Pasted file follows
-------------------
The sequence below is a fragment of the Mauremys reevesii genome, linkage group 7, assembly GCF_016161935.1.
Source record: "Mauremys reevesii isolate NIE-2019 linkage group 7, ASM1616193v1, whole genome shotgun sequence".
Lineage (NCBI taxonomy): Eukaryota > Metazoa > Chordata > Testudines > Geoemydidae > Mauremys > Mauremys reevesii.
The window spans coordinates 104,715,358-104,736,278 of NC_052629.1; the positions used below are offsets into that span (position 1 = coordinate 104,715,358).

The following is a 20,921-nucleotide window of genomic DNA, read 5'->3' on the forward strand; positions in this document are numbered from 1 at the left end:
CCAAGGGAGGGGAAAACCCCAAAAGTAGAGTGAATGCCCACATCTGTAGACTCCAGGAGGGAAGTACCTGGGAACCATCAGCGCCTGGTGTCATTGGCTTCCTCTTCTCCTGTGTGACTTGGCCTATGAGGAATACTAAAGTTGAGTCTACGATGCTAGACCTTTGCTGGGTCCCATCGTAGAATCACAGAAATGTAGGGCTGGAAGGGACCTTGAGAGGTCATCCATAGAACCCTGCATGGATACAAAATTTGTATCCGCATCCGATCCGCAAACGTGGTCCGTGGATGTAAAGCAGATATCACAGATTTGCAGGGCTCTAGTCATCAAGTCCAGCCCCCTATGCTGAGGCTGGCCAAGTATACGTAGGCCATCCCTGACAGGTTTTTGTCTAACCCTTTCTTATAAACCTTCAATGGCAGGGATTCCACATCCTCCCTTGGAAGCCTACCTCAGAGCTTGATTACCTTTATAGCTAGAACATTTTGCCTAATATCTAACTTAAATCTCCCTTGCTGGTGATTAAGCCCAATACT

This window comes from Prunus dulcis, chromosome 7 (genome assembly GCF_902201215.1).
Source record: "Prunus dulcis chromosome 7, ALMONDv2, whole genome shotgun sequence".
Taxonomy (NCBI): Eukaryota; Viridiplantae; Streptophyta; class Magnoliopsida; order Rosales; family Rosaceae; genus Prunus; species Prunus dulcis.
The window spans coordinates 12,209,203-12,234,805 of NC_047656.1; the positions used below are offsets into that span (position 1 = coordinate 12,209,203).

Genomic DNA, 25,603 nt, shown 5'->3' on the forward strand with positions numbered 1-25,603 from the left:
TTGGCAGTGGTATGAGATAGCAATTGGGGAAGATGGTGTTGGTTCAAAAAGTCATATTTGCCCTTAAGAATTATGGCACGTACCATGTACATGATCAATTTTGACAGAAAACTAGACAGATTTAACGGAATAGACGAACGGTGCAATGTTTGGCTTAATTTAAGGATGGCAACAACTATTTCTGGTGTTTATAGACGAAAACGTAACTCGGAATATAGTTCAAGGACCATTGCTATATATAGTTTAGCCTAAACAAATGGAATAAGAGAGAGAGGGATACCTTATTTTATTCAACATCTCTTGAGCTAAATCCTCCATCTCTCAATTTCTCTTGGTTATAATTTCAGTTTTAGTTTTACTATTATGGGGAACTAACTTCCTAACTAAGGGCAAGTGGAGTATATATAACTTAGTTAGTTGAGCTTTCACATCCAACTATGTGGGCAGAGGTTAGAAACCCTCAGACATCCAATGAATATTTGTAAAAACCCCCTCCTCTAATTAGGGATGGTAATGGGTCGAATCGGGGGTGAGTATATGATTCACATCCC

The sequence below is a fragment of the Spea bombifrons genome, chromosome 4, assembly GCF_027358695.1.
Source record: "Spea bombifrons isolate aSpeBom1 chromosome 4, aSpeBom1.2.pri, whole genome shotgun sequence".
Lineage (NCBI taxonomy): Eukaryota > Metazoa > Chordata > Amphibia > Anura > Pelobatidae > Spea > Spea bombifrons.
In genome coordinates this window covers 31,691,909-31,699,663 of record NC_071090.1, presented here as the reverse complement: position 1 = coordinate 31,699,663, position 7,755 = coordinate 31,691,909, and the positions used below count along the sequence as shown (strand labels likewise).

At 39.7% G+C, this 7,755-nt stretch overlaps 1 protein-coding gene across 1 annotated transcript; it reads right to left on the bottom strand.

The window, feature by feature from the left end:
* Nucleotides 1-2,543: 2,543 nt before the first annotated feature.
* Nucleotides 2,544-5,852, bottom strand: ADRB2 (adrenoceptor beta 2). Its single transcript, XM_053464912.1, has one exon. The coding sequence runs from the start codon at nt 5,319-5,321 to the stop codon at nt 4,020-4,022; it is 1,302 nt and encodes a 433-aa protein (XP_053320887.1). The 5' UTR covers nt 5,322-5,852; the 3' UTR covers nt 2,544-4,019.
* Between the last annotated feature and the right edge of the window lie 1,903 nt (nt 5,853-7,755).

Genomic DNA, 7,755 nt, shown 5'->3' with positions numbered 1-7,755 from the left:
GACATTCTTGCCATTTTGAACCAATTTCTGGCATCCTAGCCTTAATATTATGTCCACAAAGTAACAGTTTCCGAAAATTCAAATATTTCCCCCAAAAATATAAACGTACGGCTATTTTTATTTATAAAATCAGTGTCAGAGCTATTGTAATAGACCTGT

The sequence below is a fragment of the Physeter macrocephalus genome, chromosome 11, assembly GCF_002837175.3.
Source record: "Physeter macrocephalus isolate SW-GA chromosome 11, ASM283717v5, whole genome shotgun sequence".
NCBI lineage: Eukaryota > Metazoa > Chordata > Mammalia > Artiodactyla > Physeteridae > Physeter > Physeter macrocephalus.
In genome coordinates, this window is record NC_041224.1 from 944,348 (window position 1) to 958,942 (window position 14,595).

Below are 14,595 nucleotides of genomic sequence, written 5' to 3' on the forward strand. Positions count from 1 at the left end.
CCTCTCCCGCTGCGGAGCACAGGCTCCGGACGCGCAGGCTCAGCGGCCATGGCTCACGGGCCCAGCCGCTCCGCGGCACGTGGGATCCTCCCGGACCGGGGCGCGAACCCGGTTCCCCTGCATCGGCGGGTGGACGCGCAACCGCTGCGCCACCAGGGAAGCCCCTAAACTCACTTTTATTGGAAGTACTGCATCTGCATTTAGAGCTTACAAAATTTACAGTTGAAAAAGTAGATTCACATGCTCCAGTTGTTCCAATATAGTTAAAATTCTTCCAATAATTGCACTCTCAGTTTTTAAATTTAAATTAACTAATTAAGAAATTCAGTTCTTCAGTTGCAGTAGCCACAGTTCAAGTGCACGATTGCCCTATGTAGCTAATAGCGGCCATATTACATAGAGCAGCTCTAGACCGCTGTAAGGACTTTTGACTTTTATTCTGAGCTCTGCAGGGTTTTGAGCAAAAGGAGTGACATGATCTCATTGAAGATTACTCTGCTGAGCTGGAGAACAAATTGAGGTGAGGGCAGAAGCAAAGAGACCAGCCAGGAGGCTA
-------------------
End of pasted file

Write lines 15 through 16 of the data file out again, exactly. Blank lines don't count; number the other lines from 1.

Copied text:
Lineage (NCBI taxonomy): Eukaryota > Metazoa > Chordata > Amphibia > Anura > Pelobatidae > Spea > Spea bombifrons.
In genome coordinates this window covers 31,691,909-31,699,663 of record NC_071090.1, presented here as the reverse complement: position 1 = coordinate 31,699,663, position 7,755 = coordinate 31,691,909, and the positions used below count along the sequence as shown (strand labels likewise).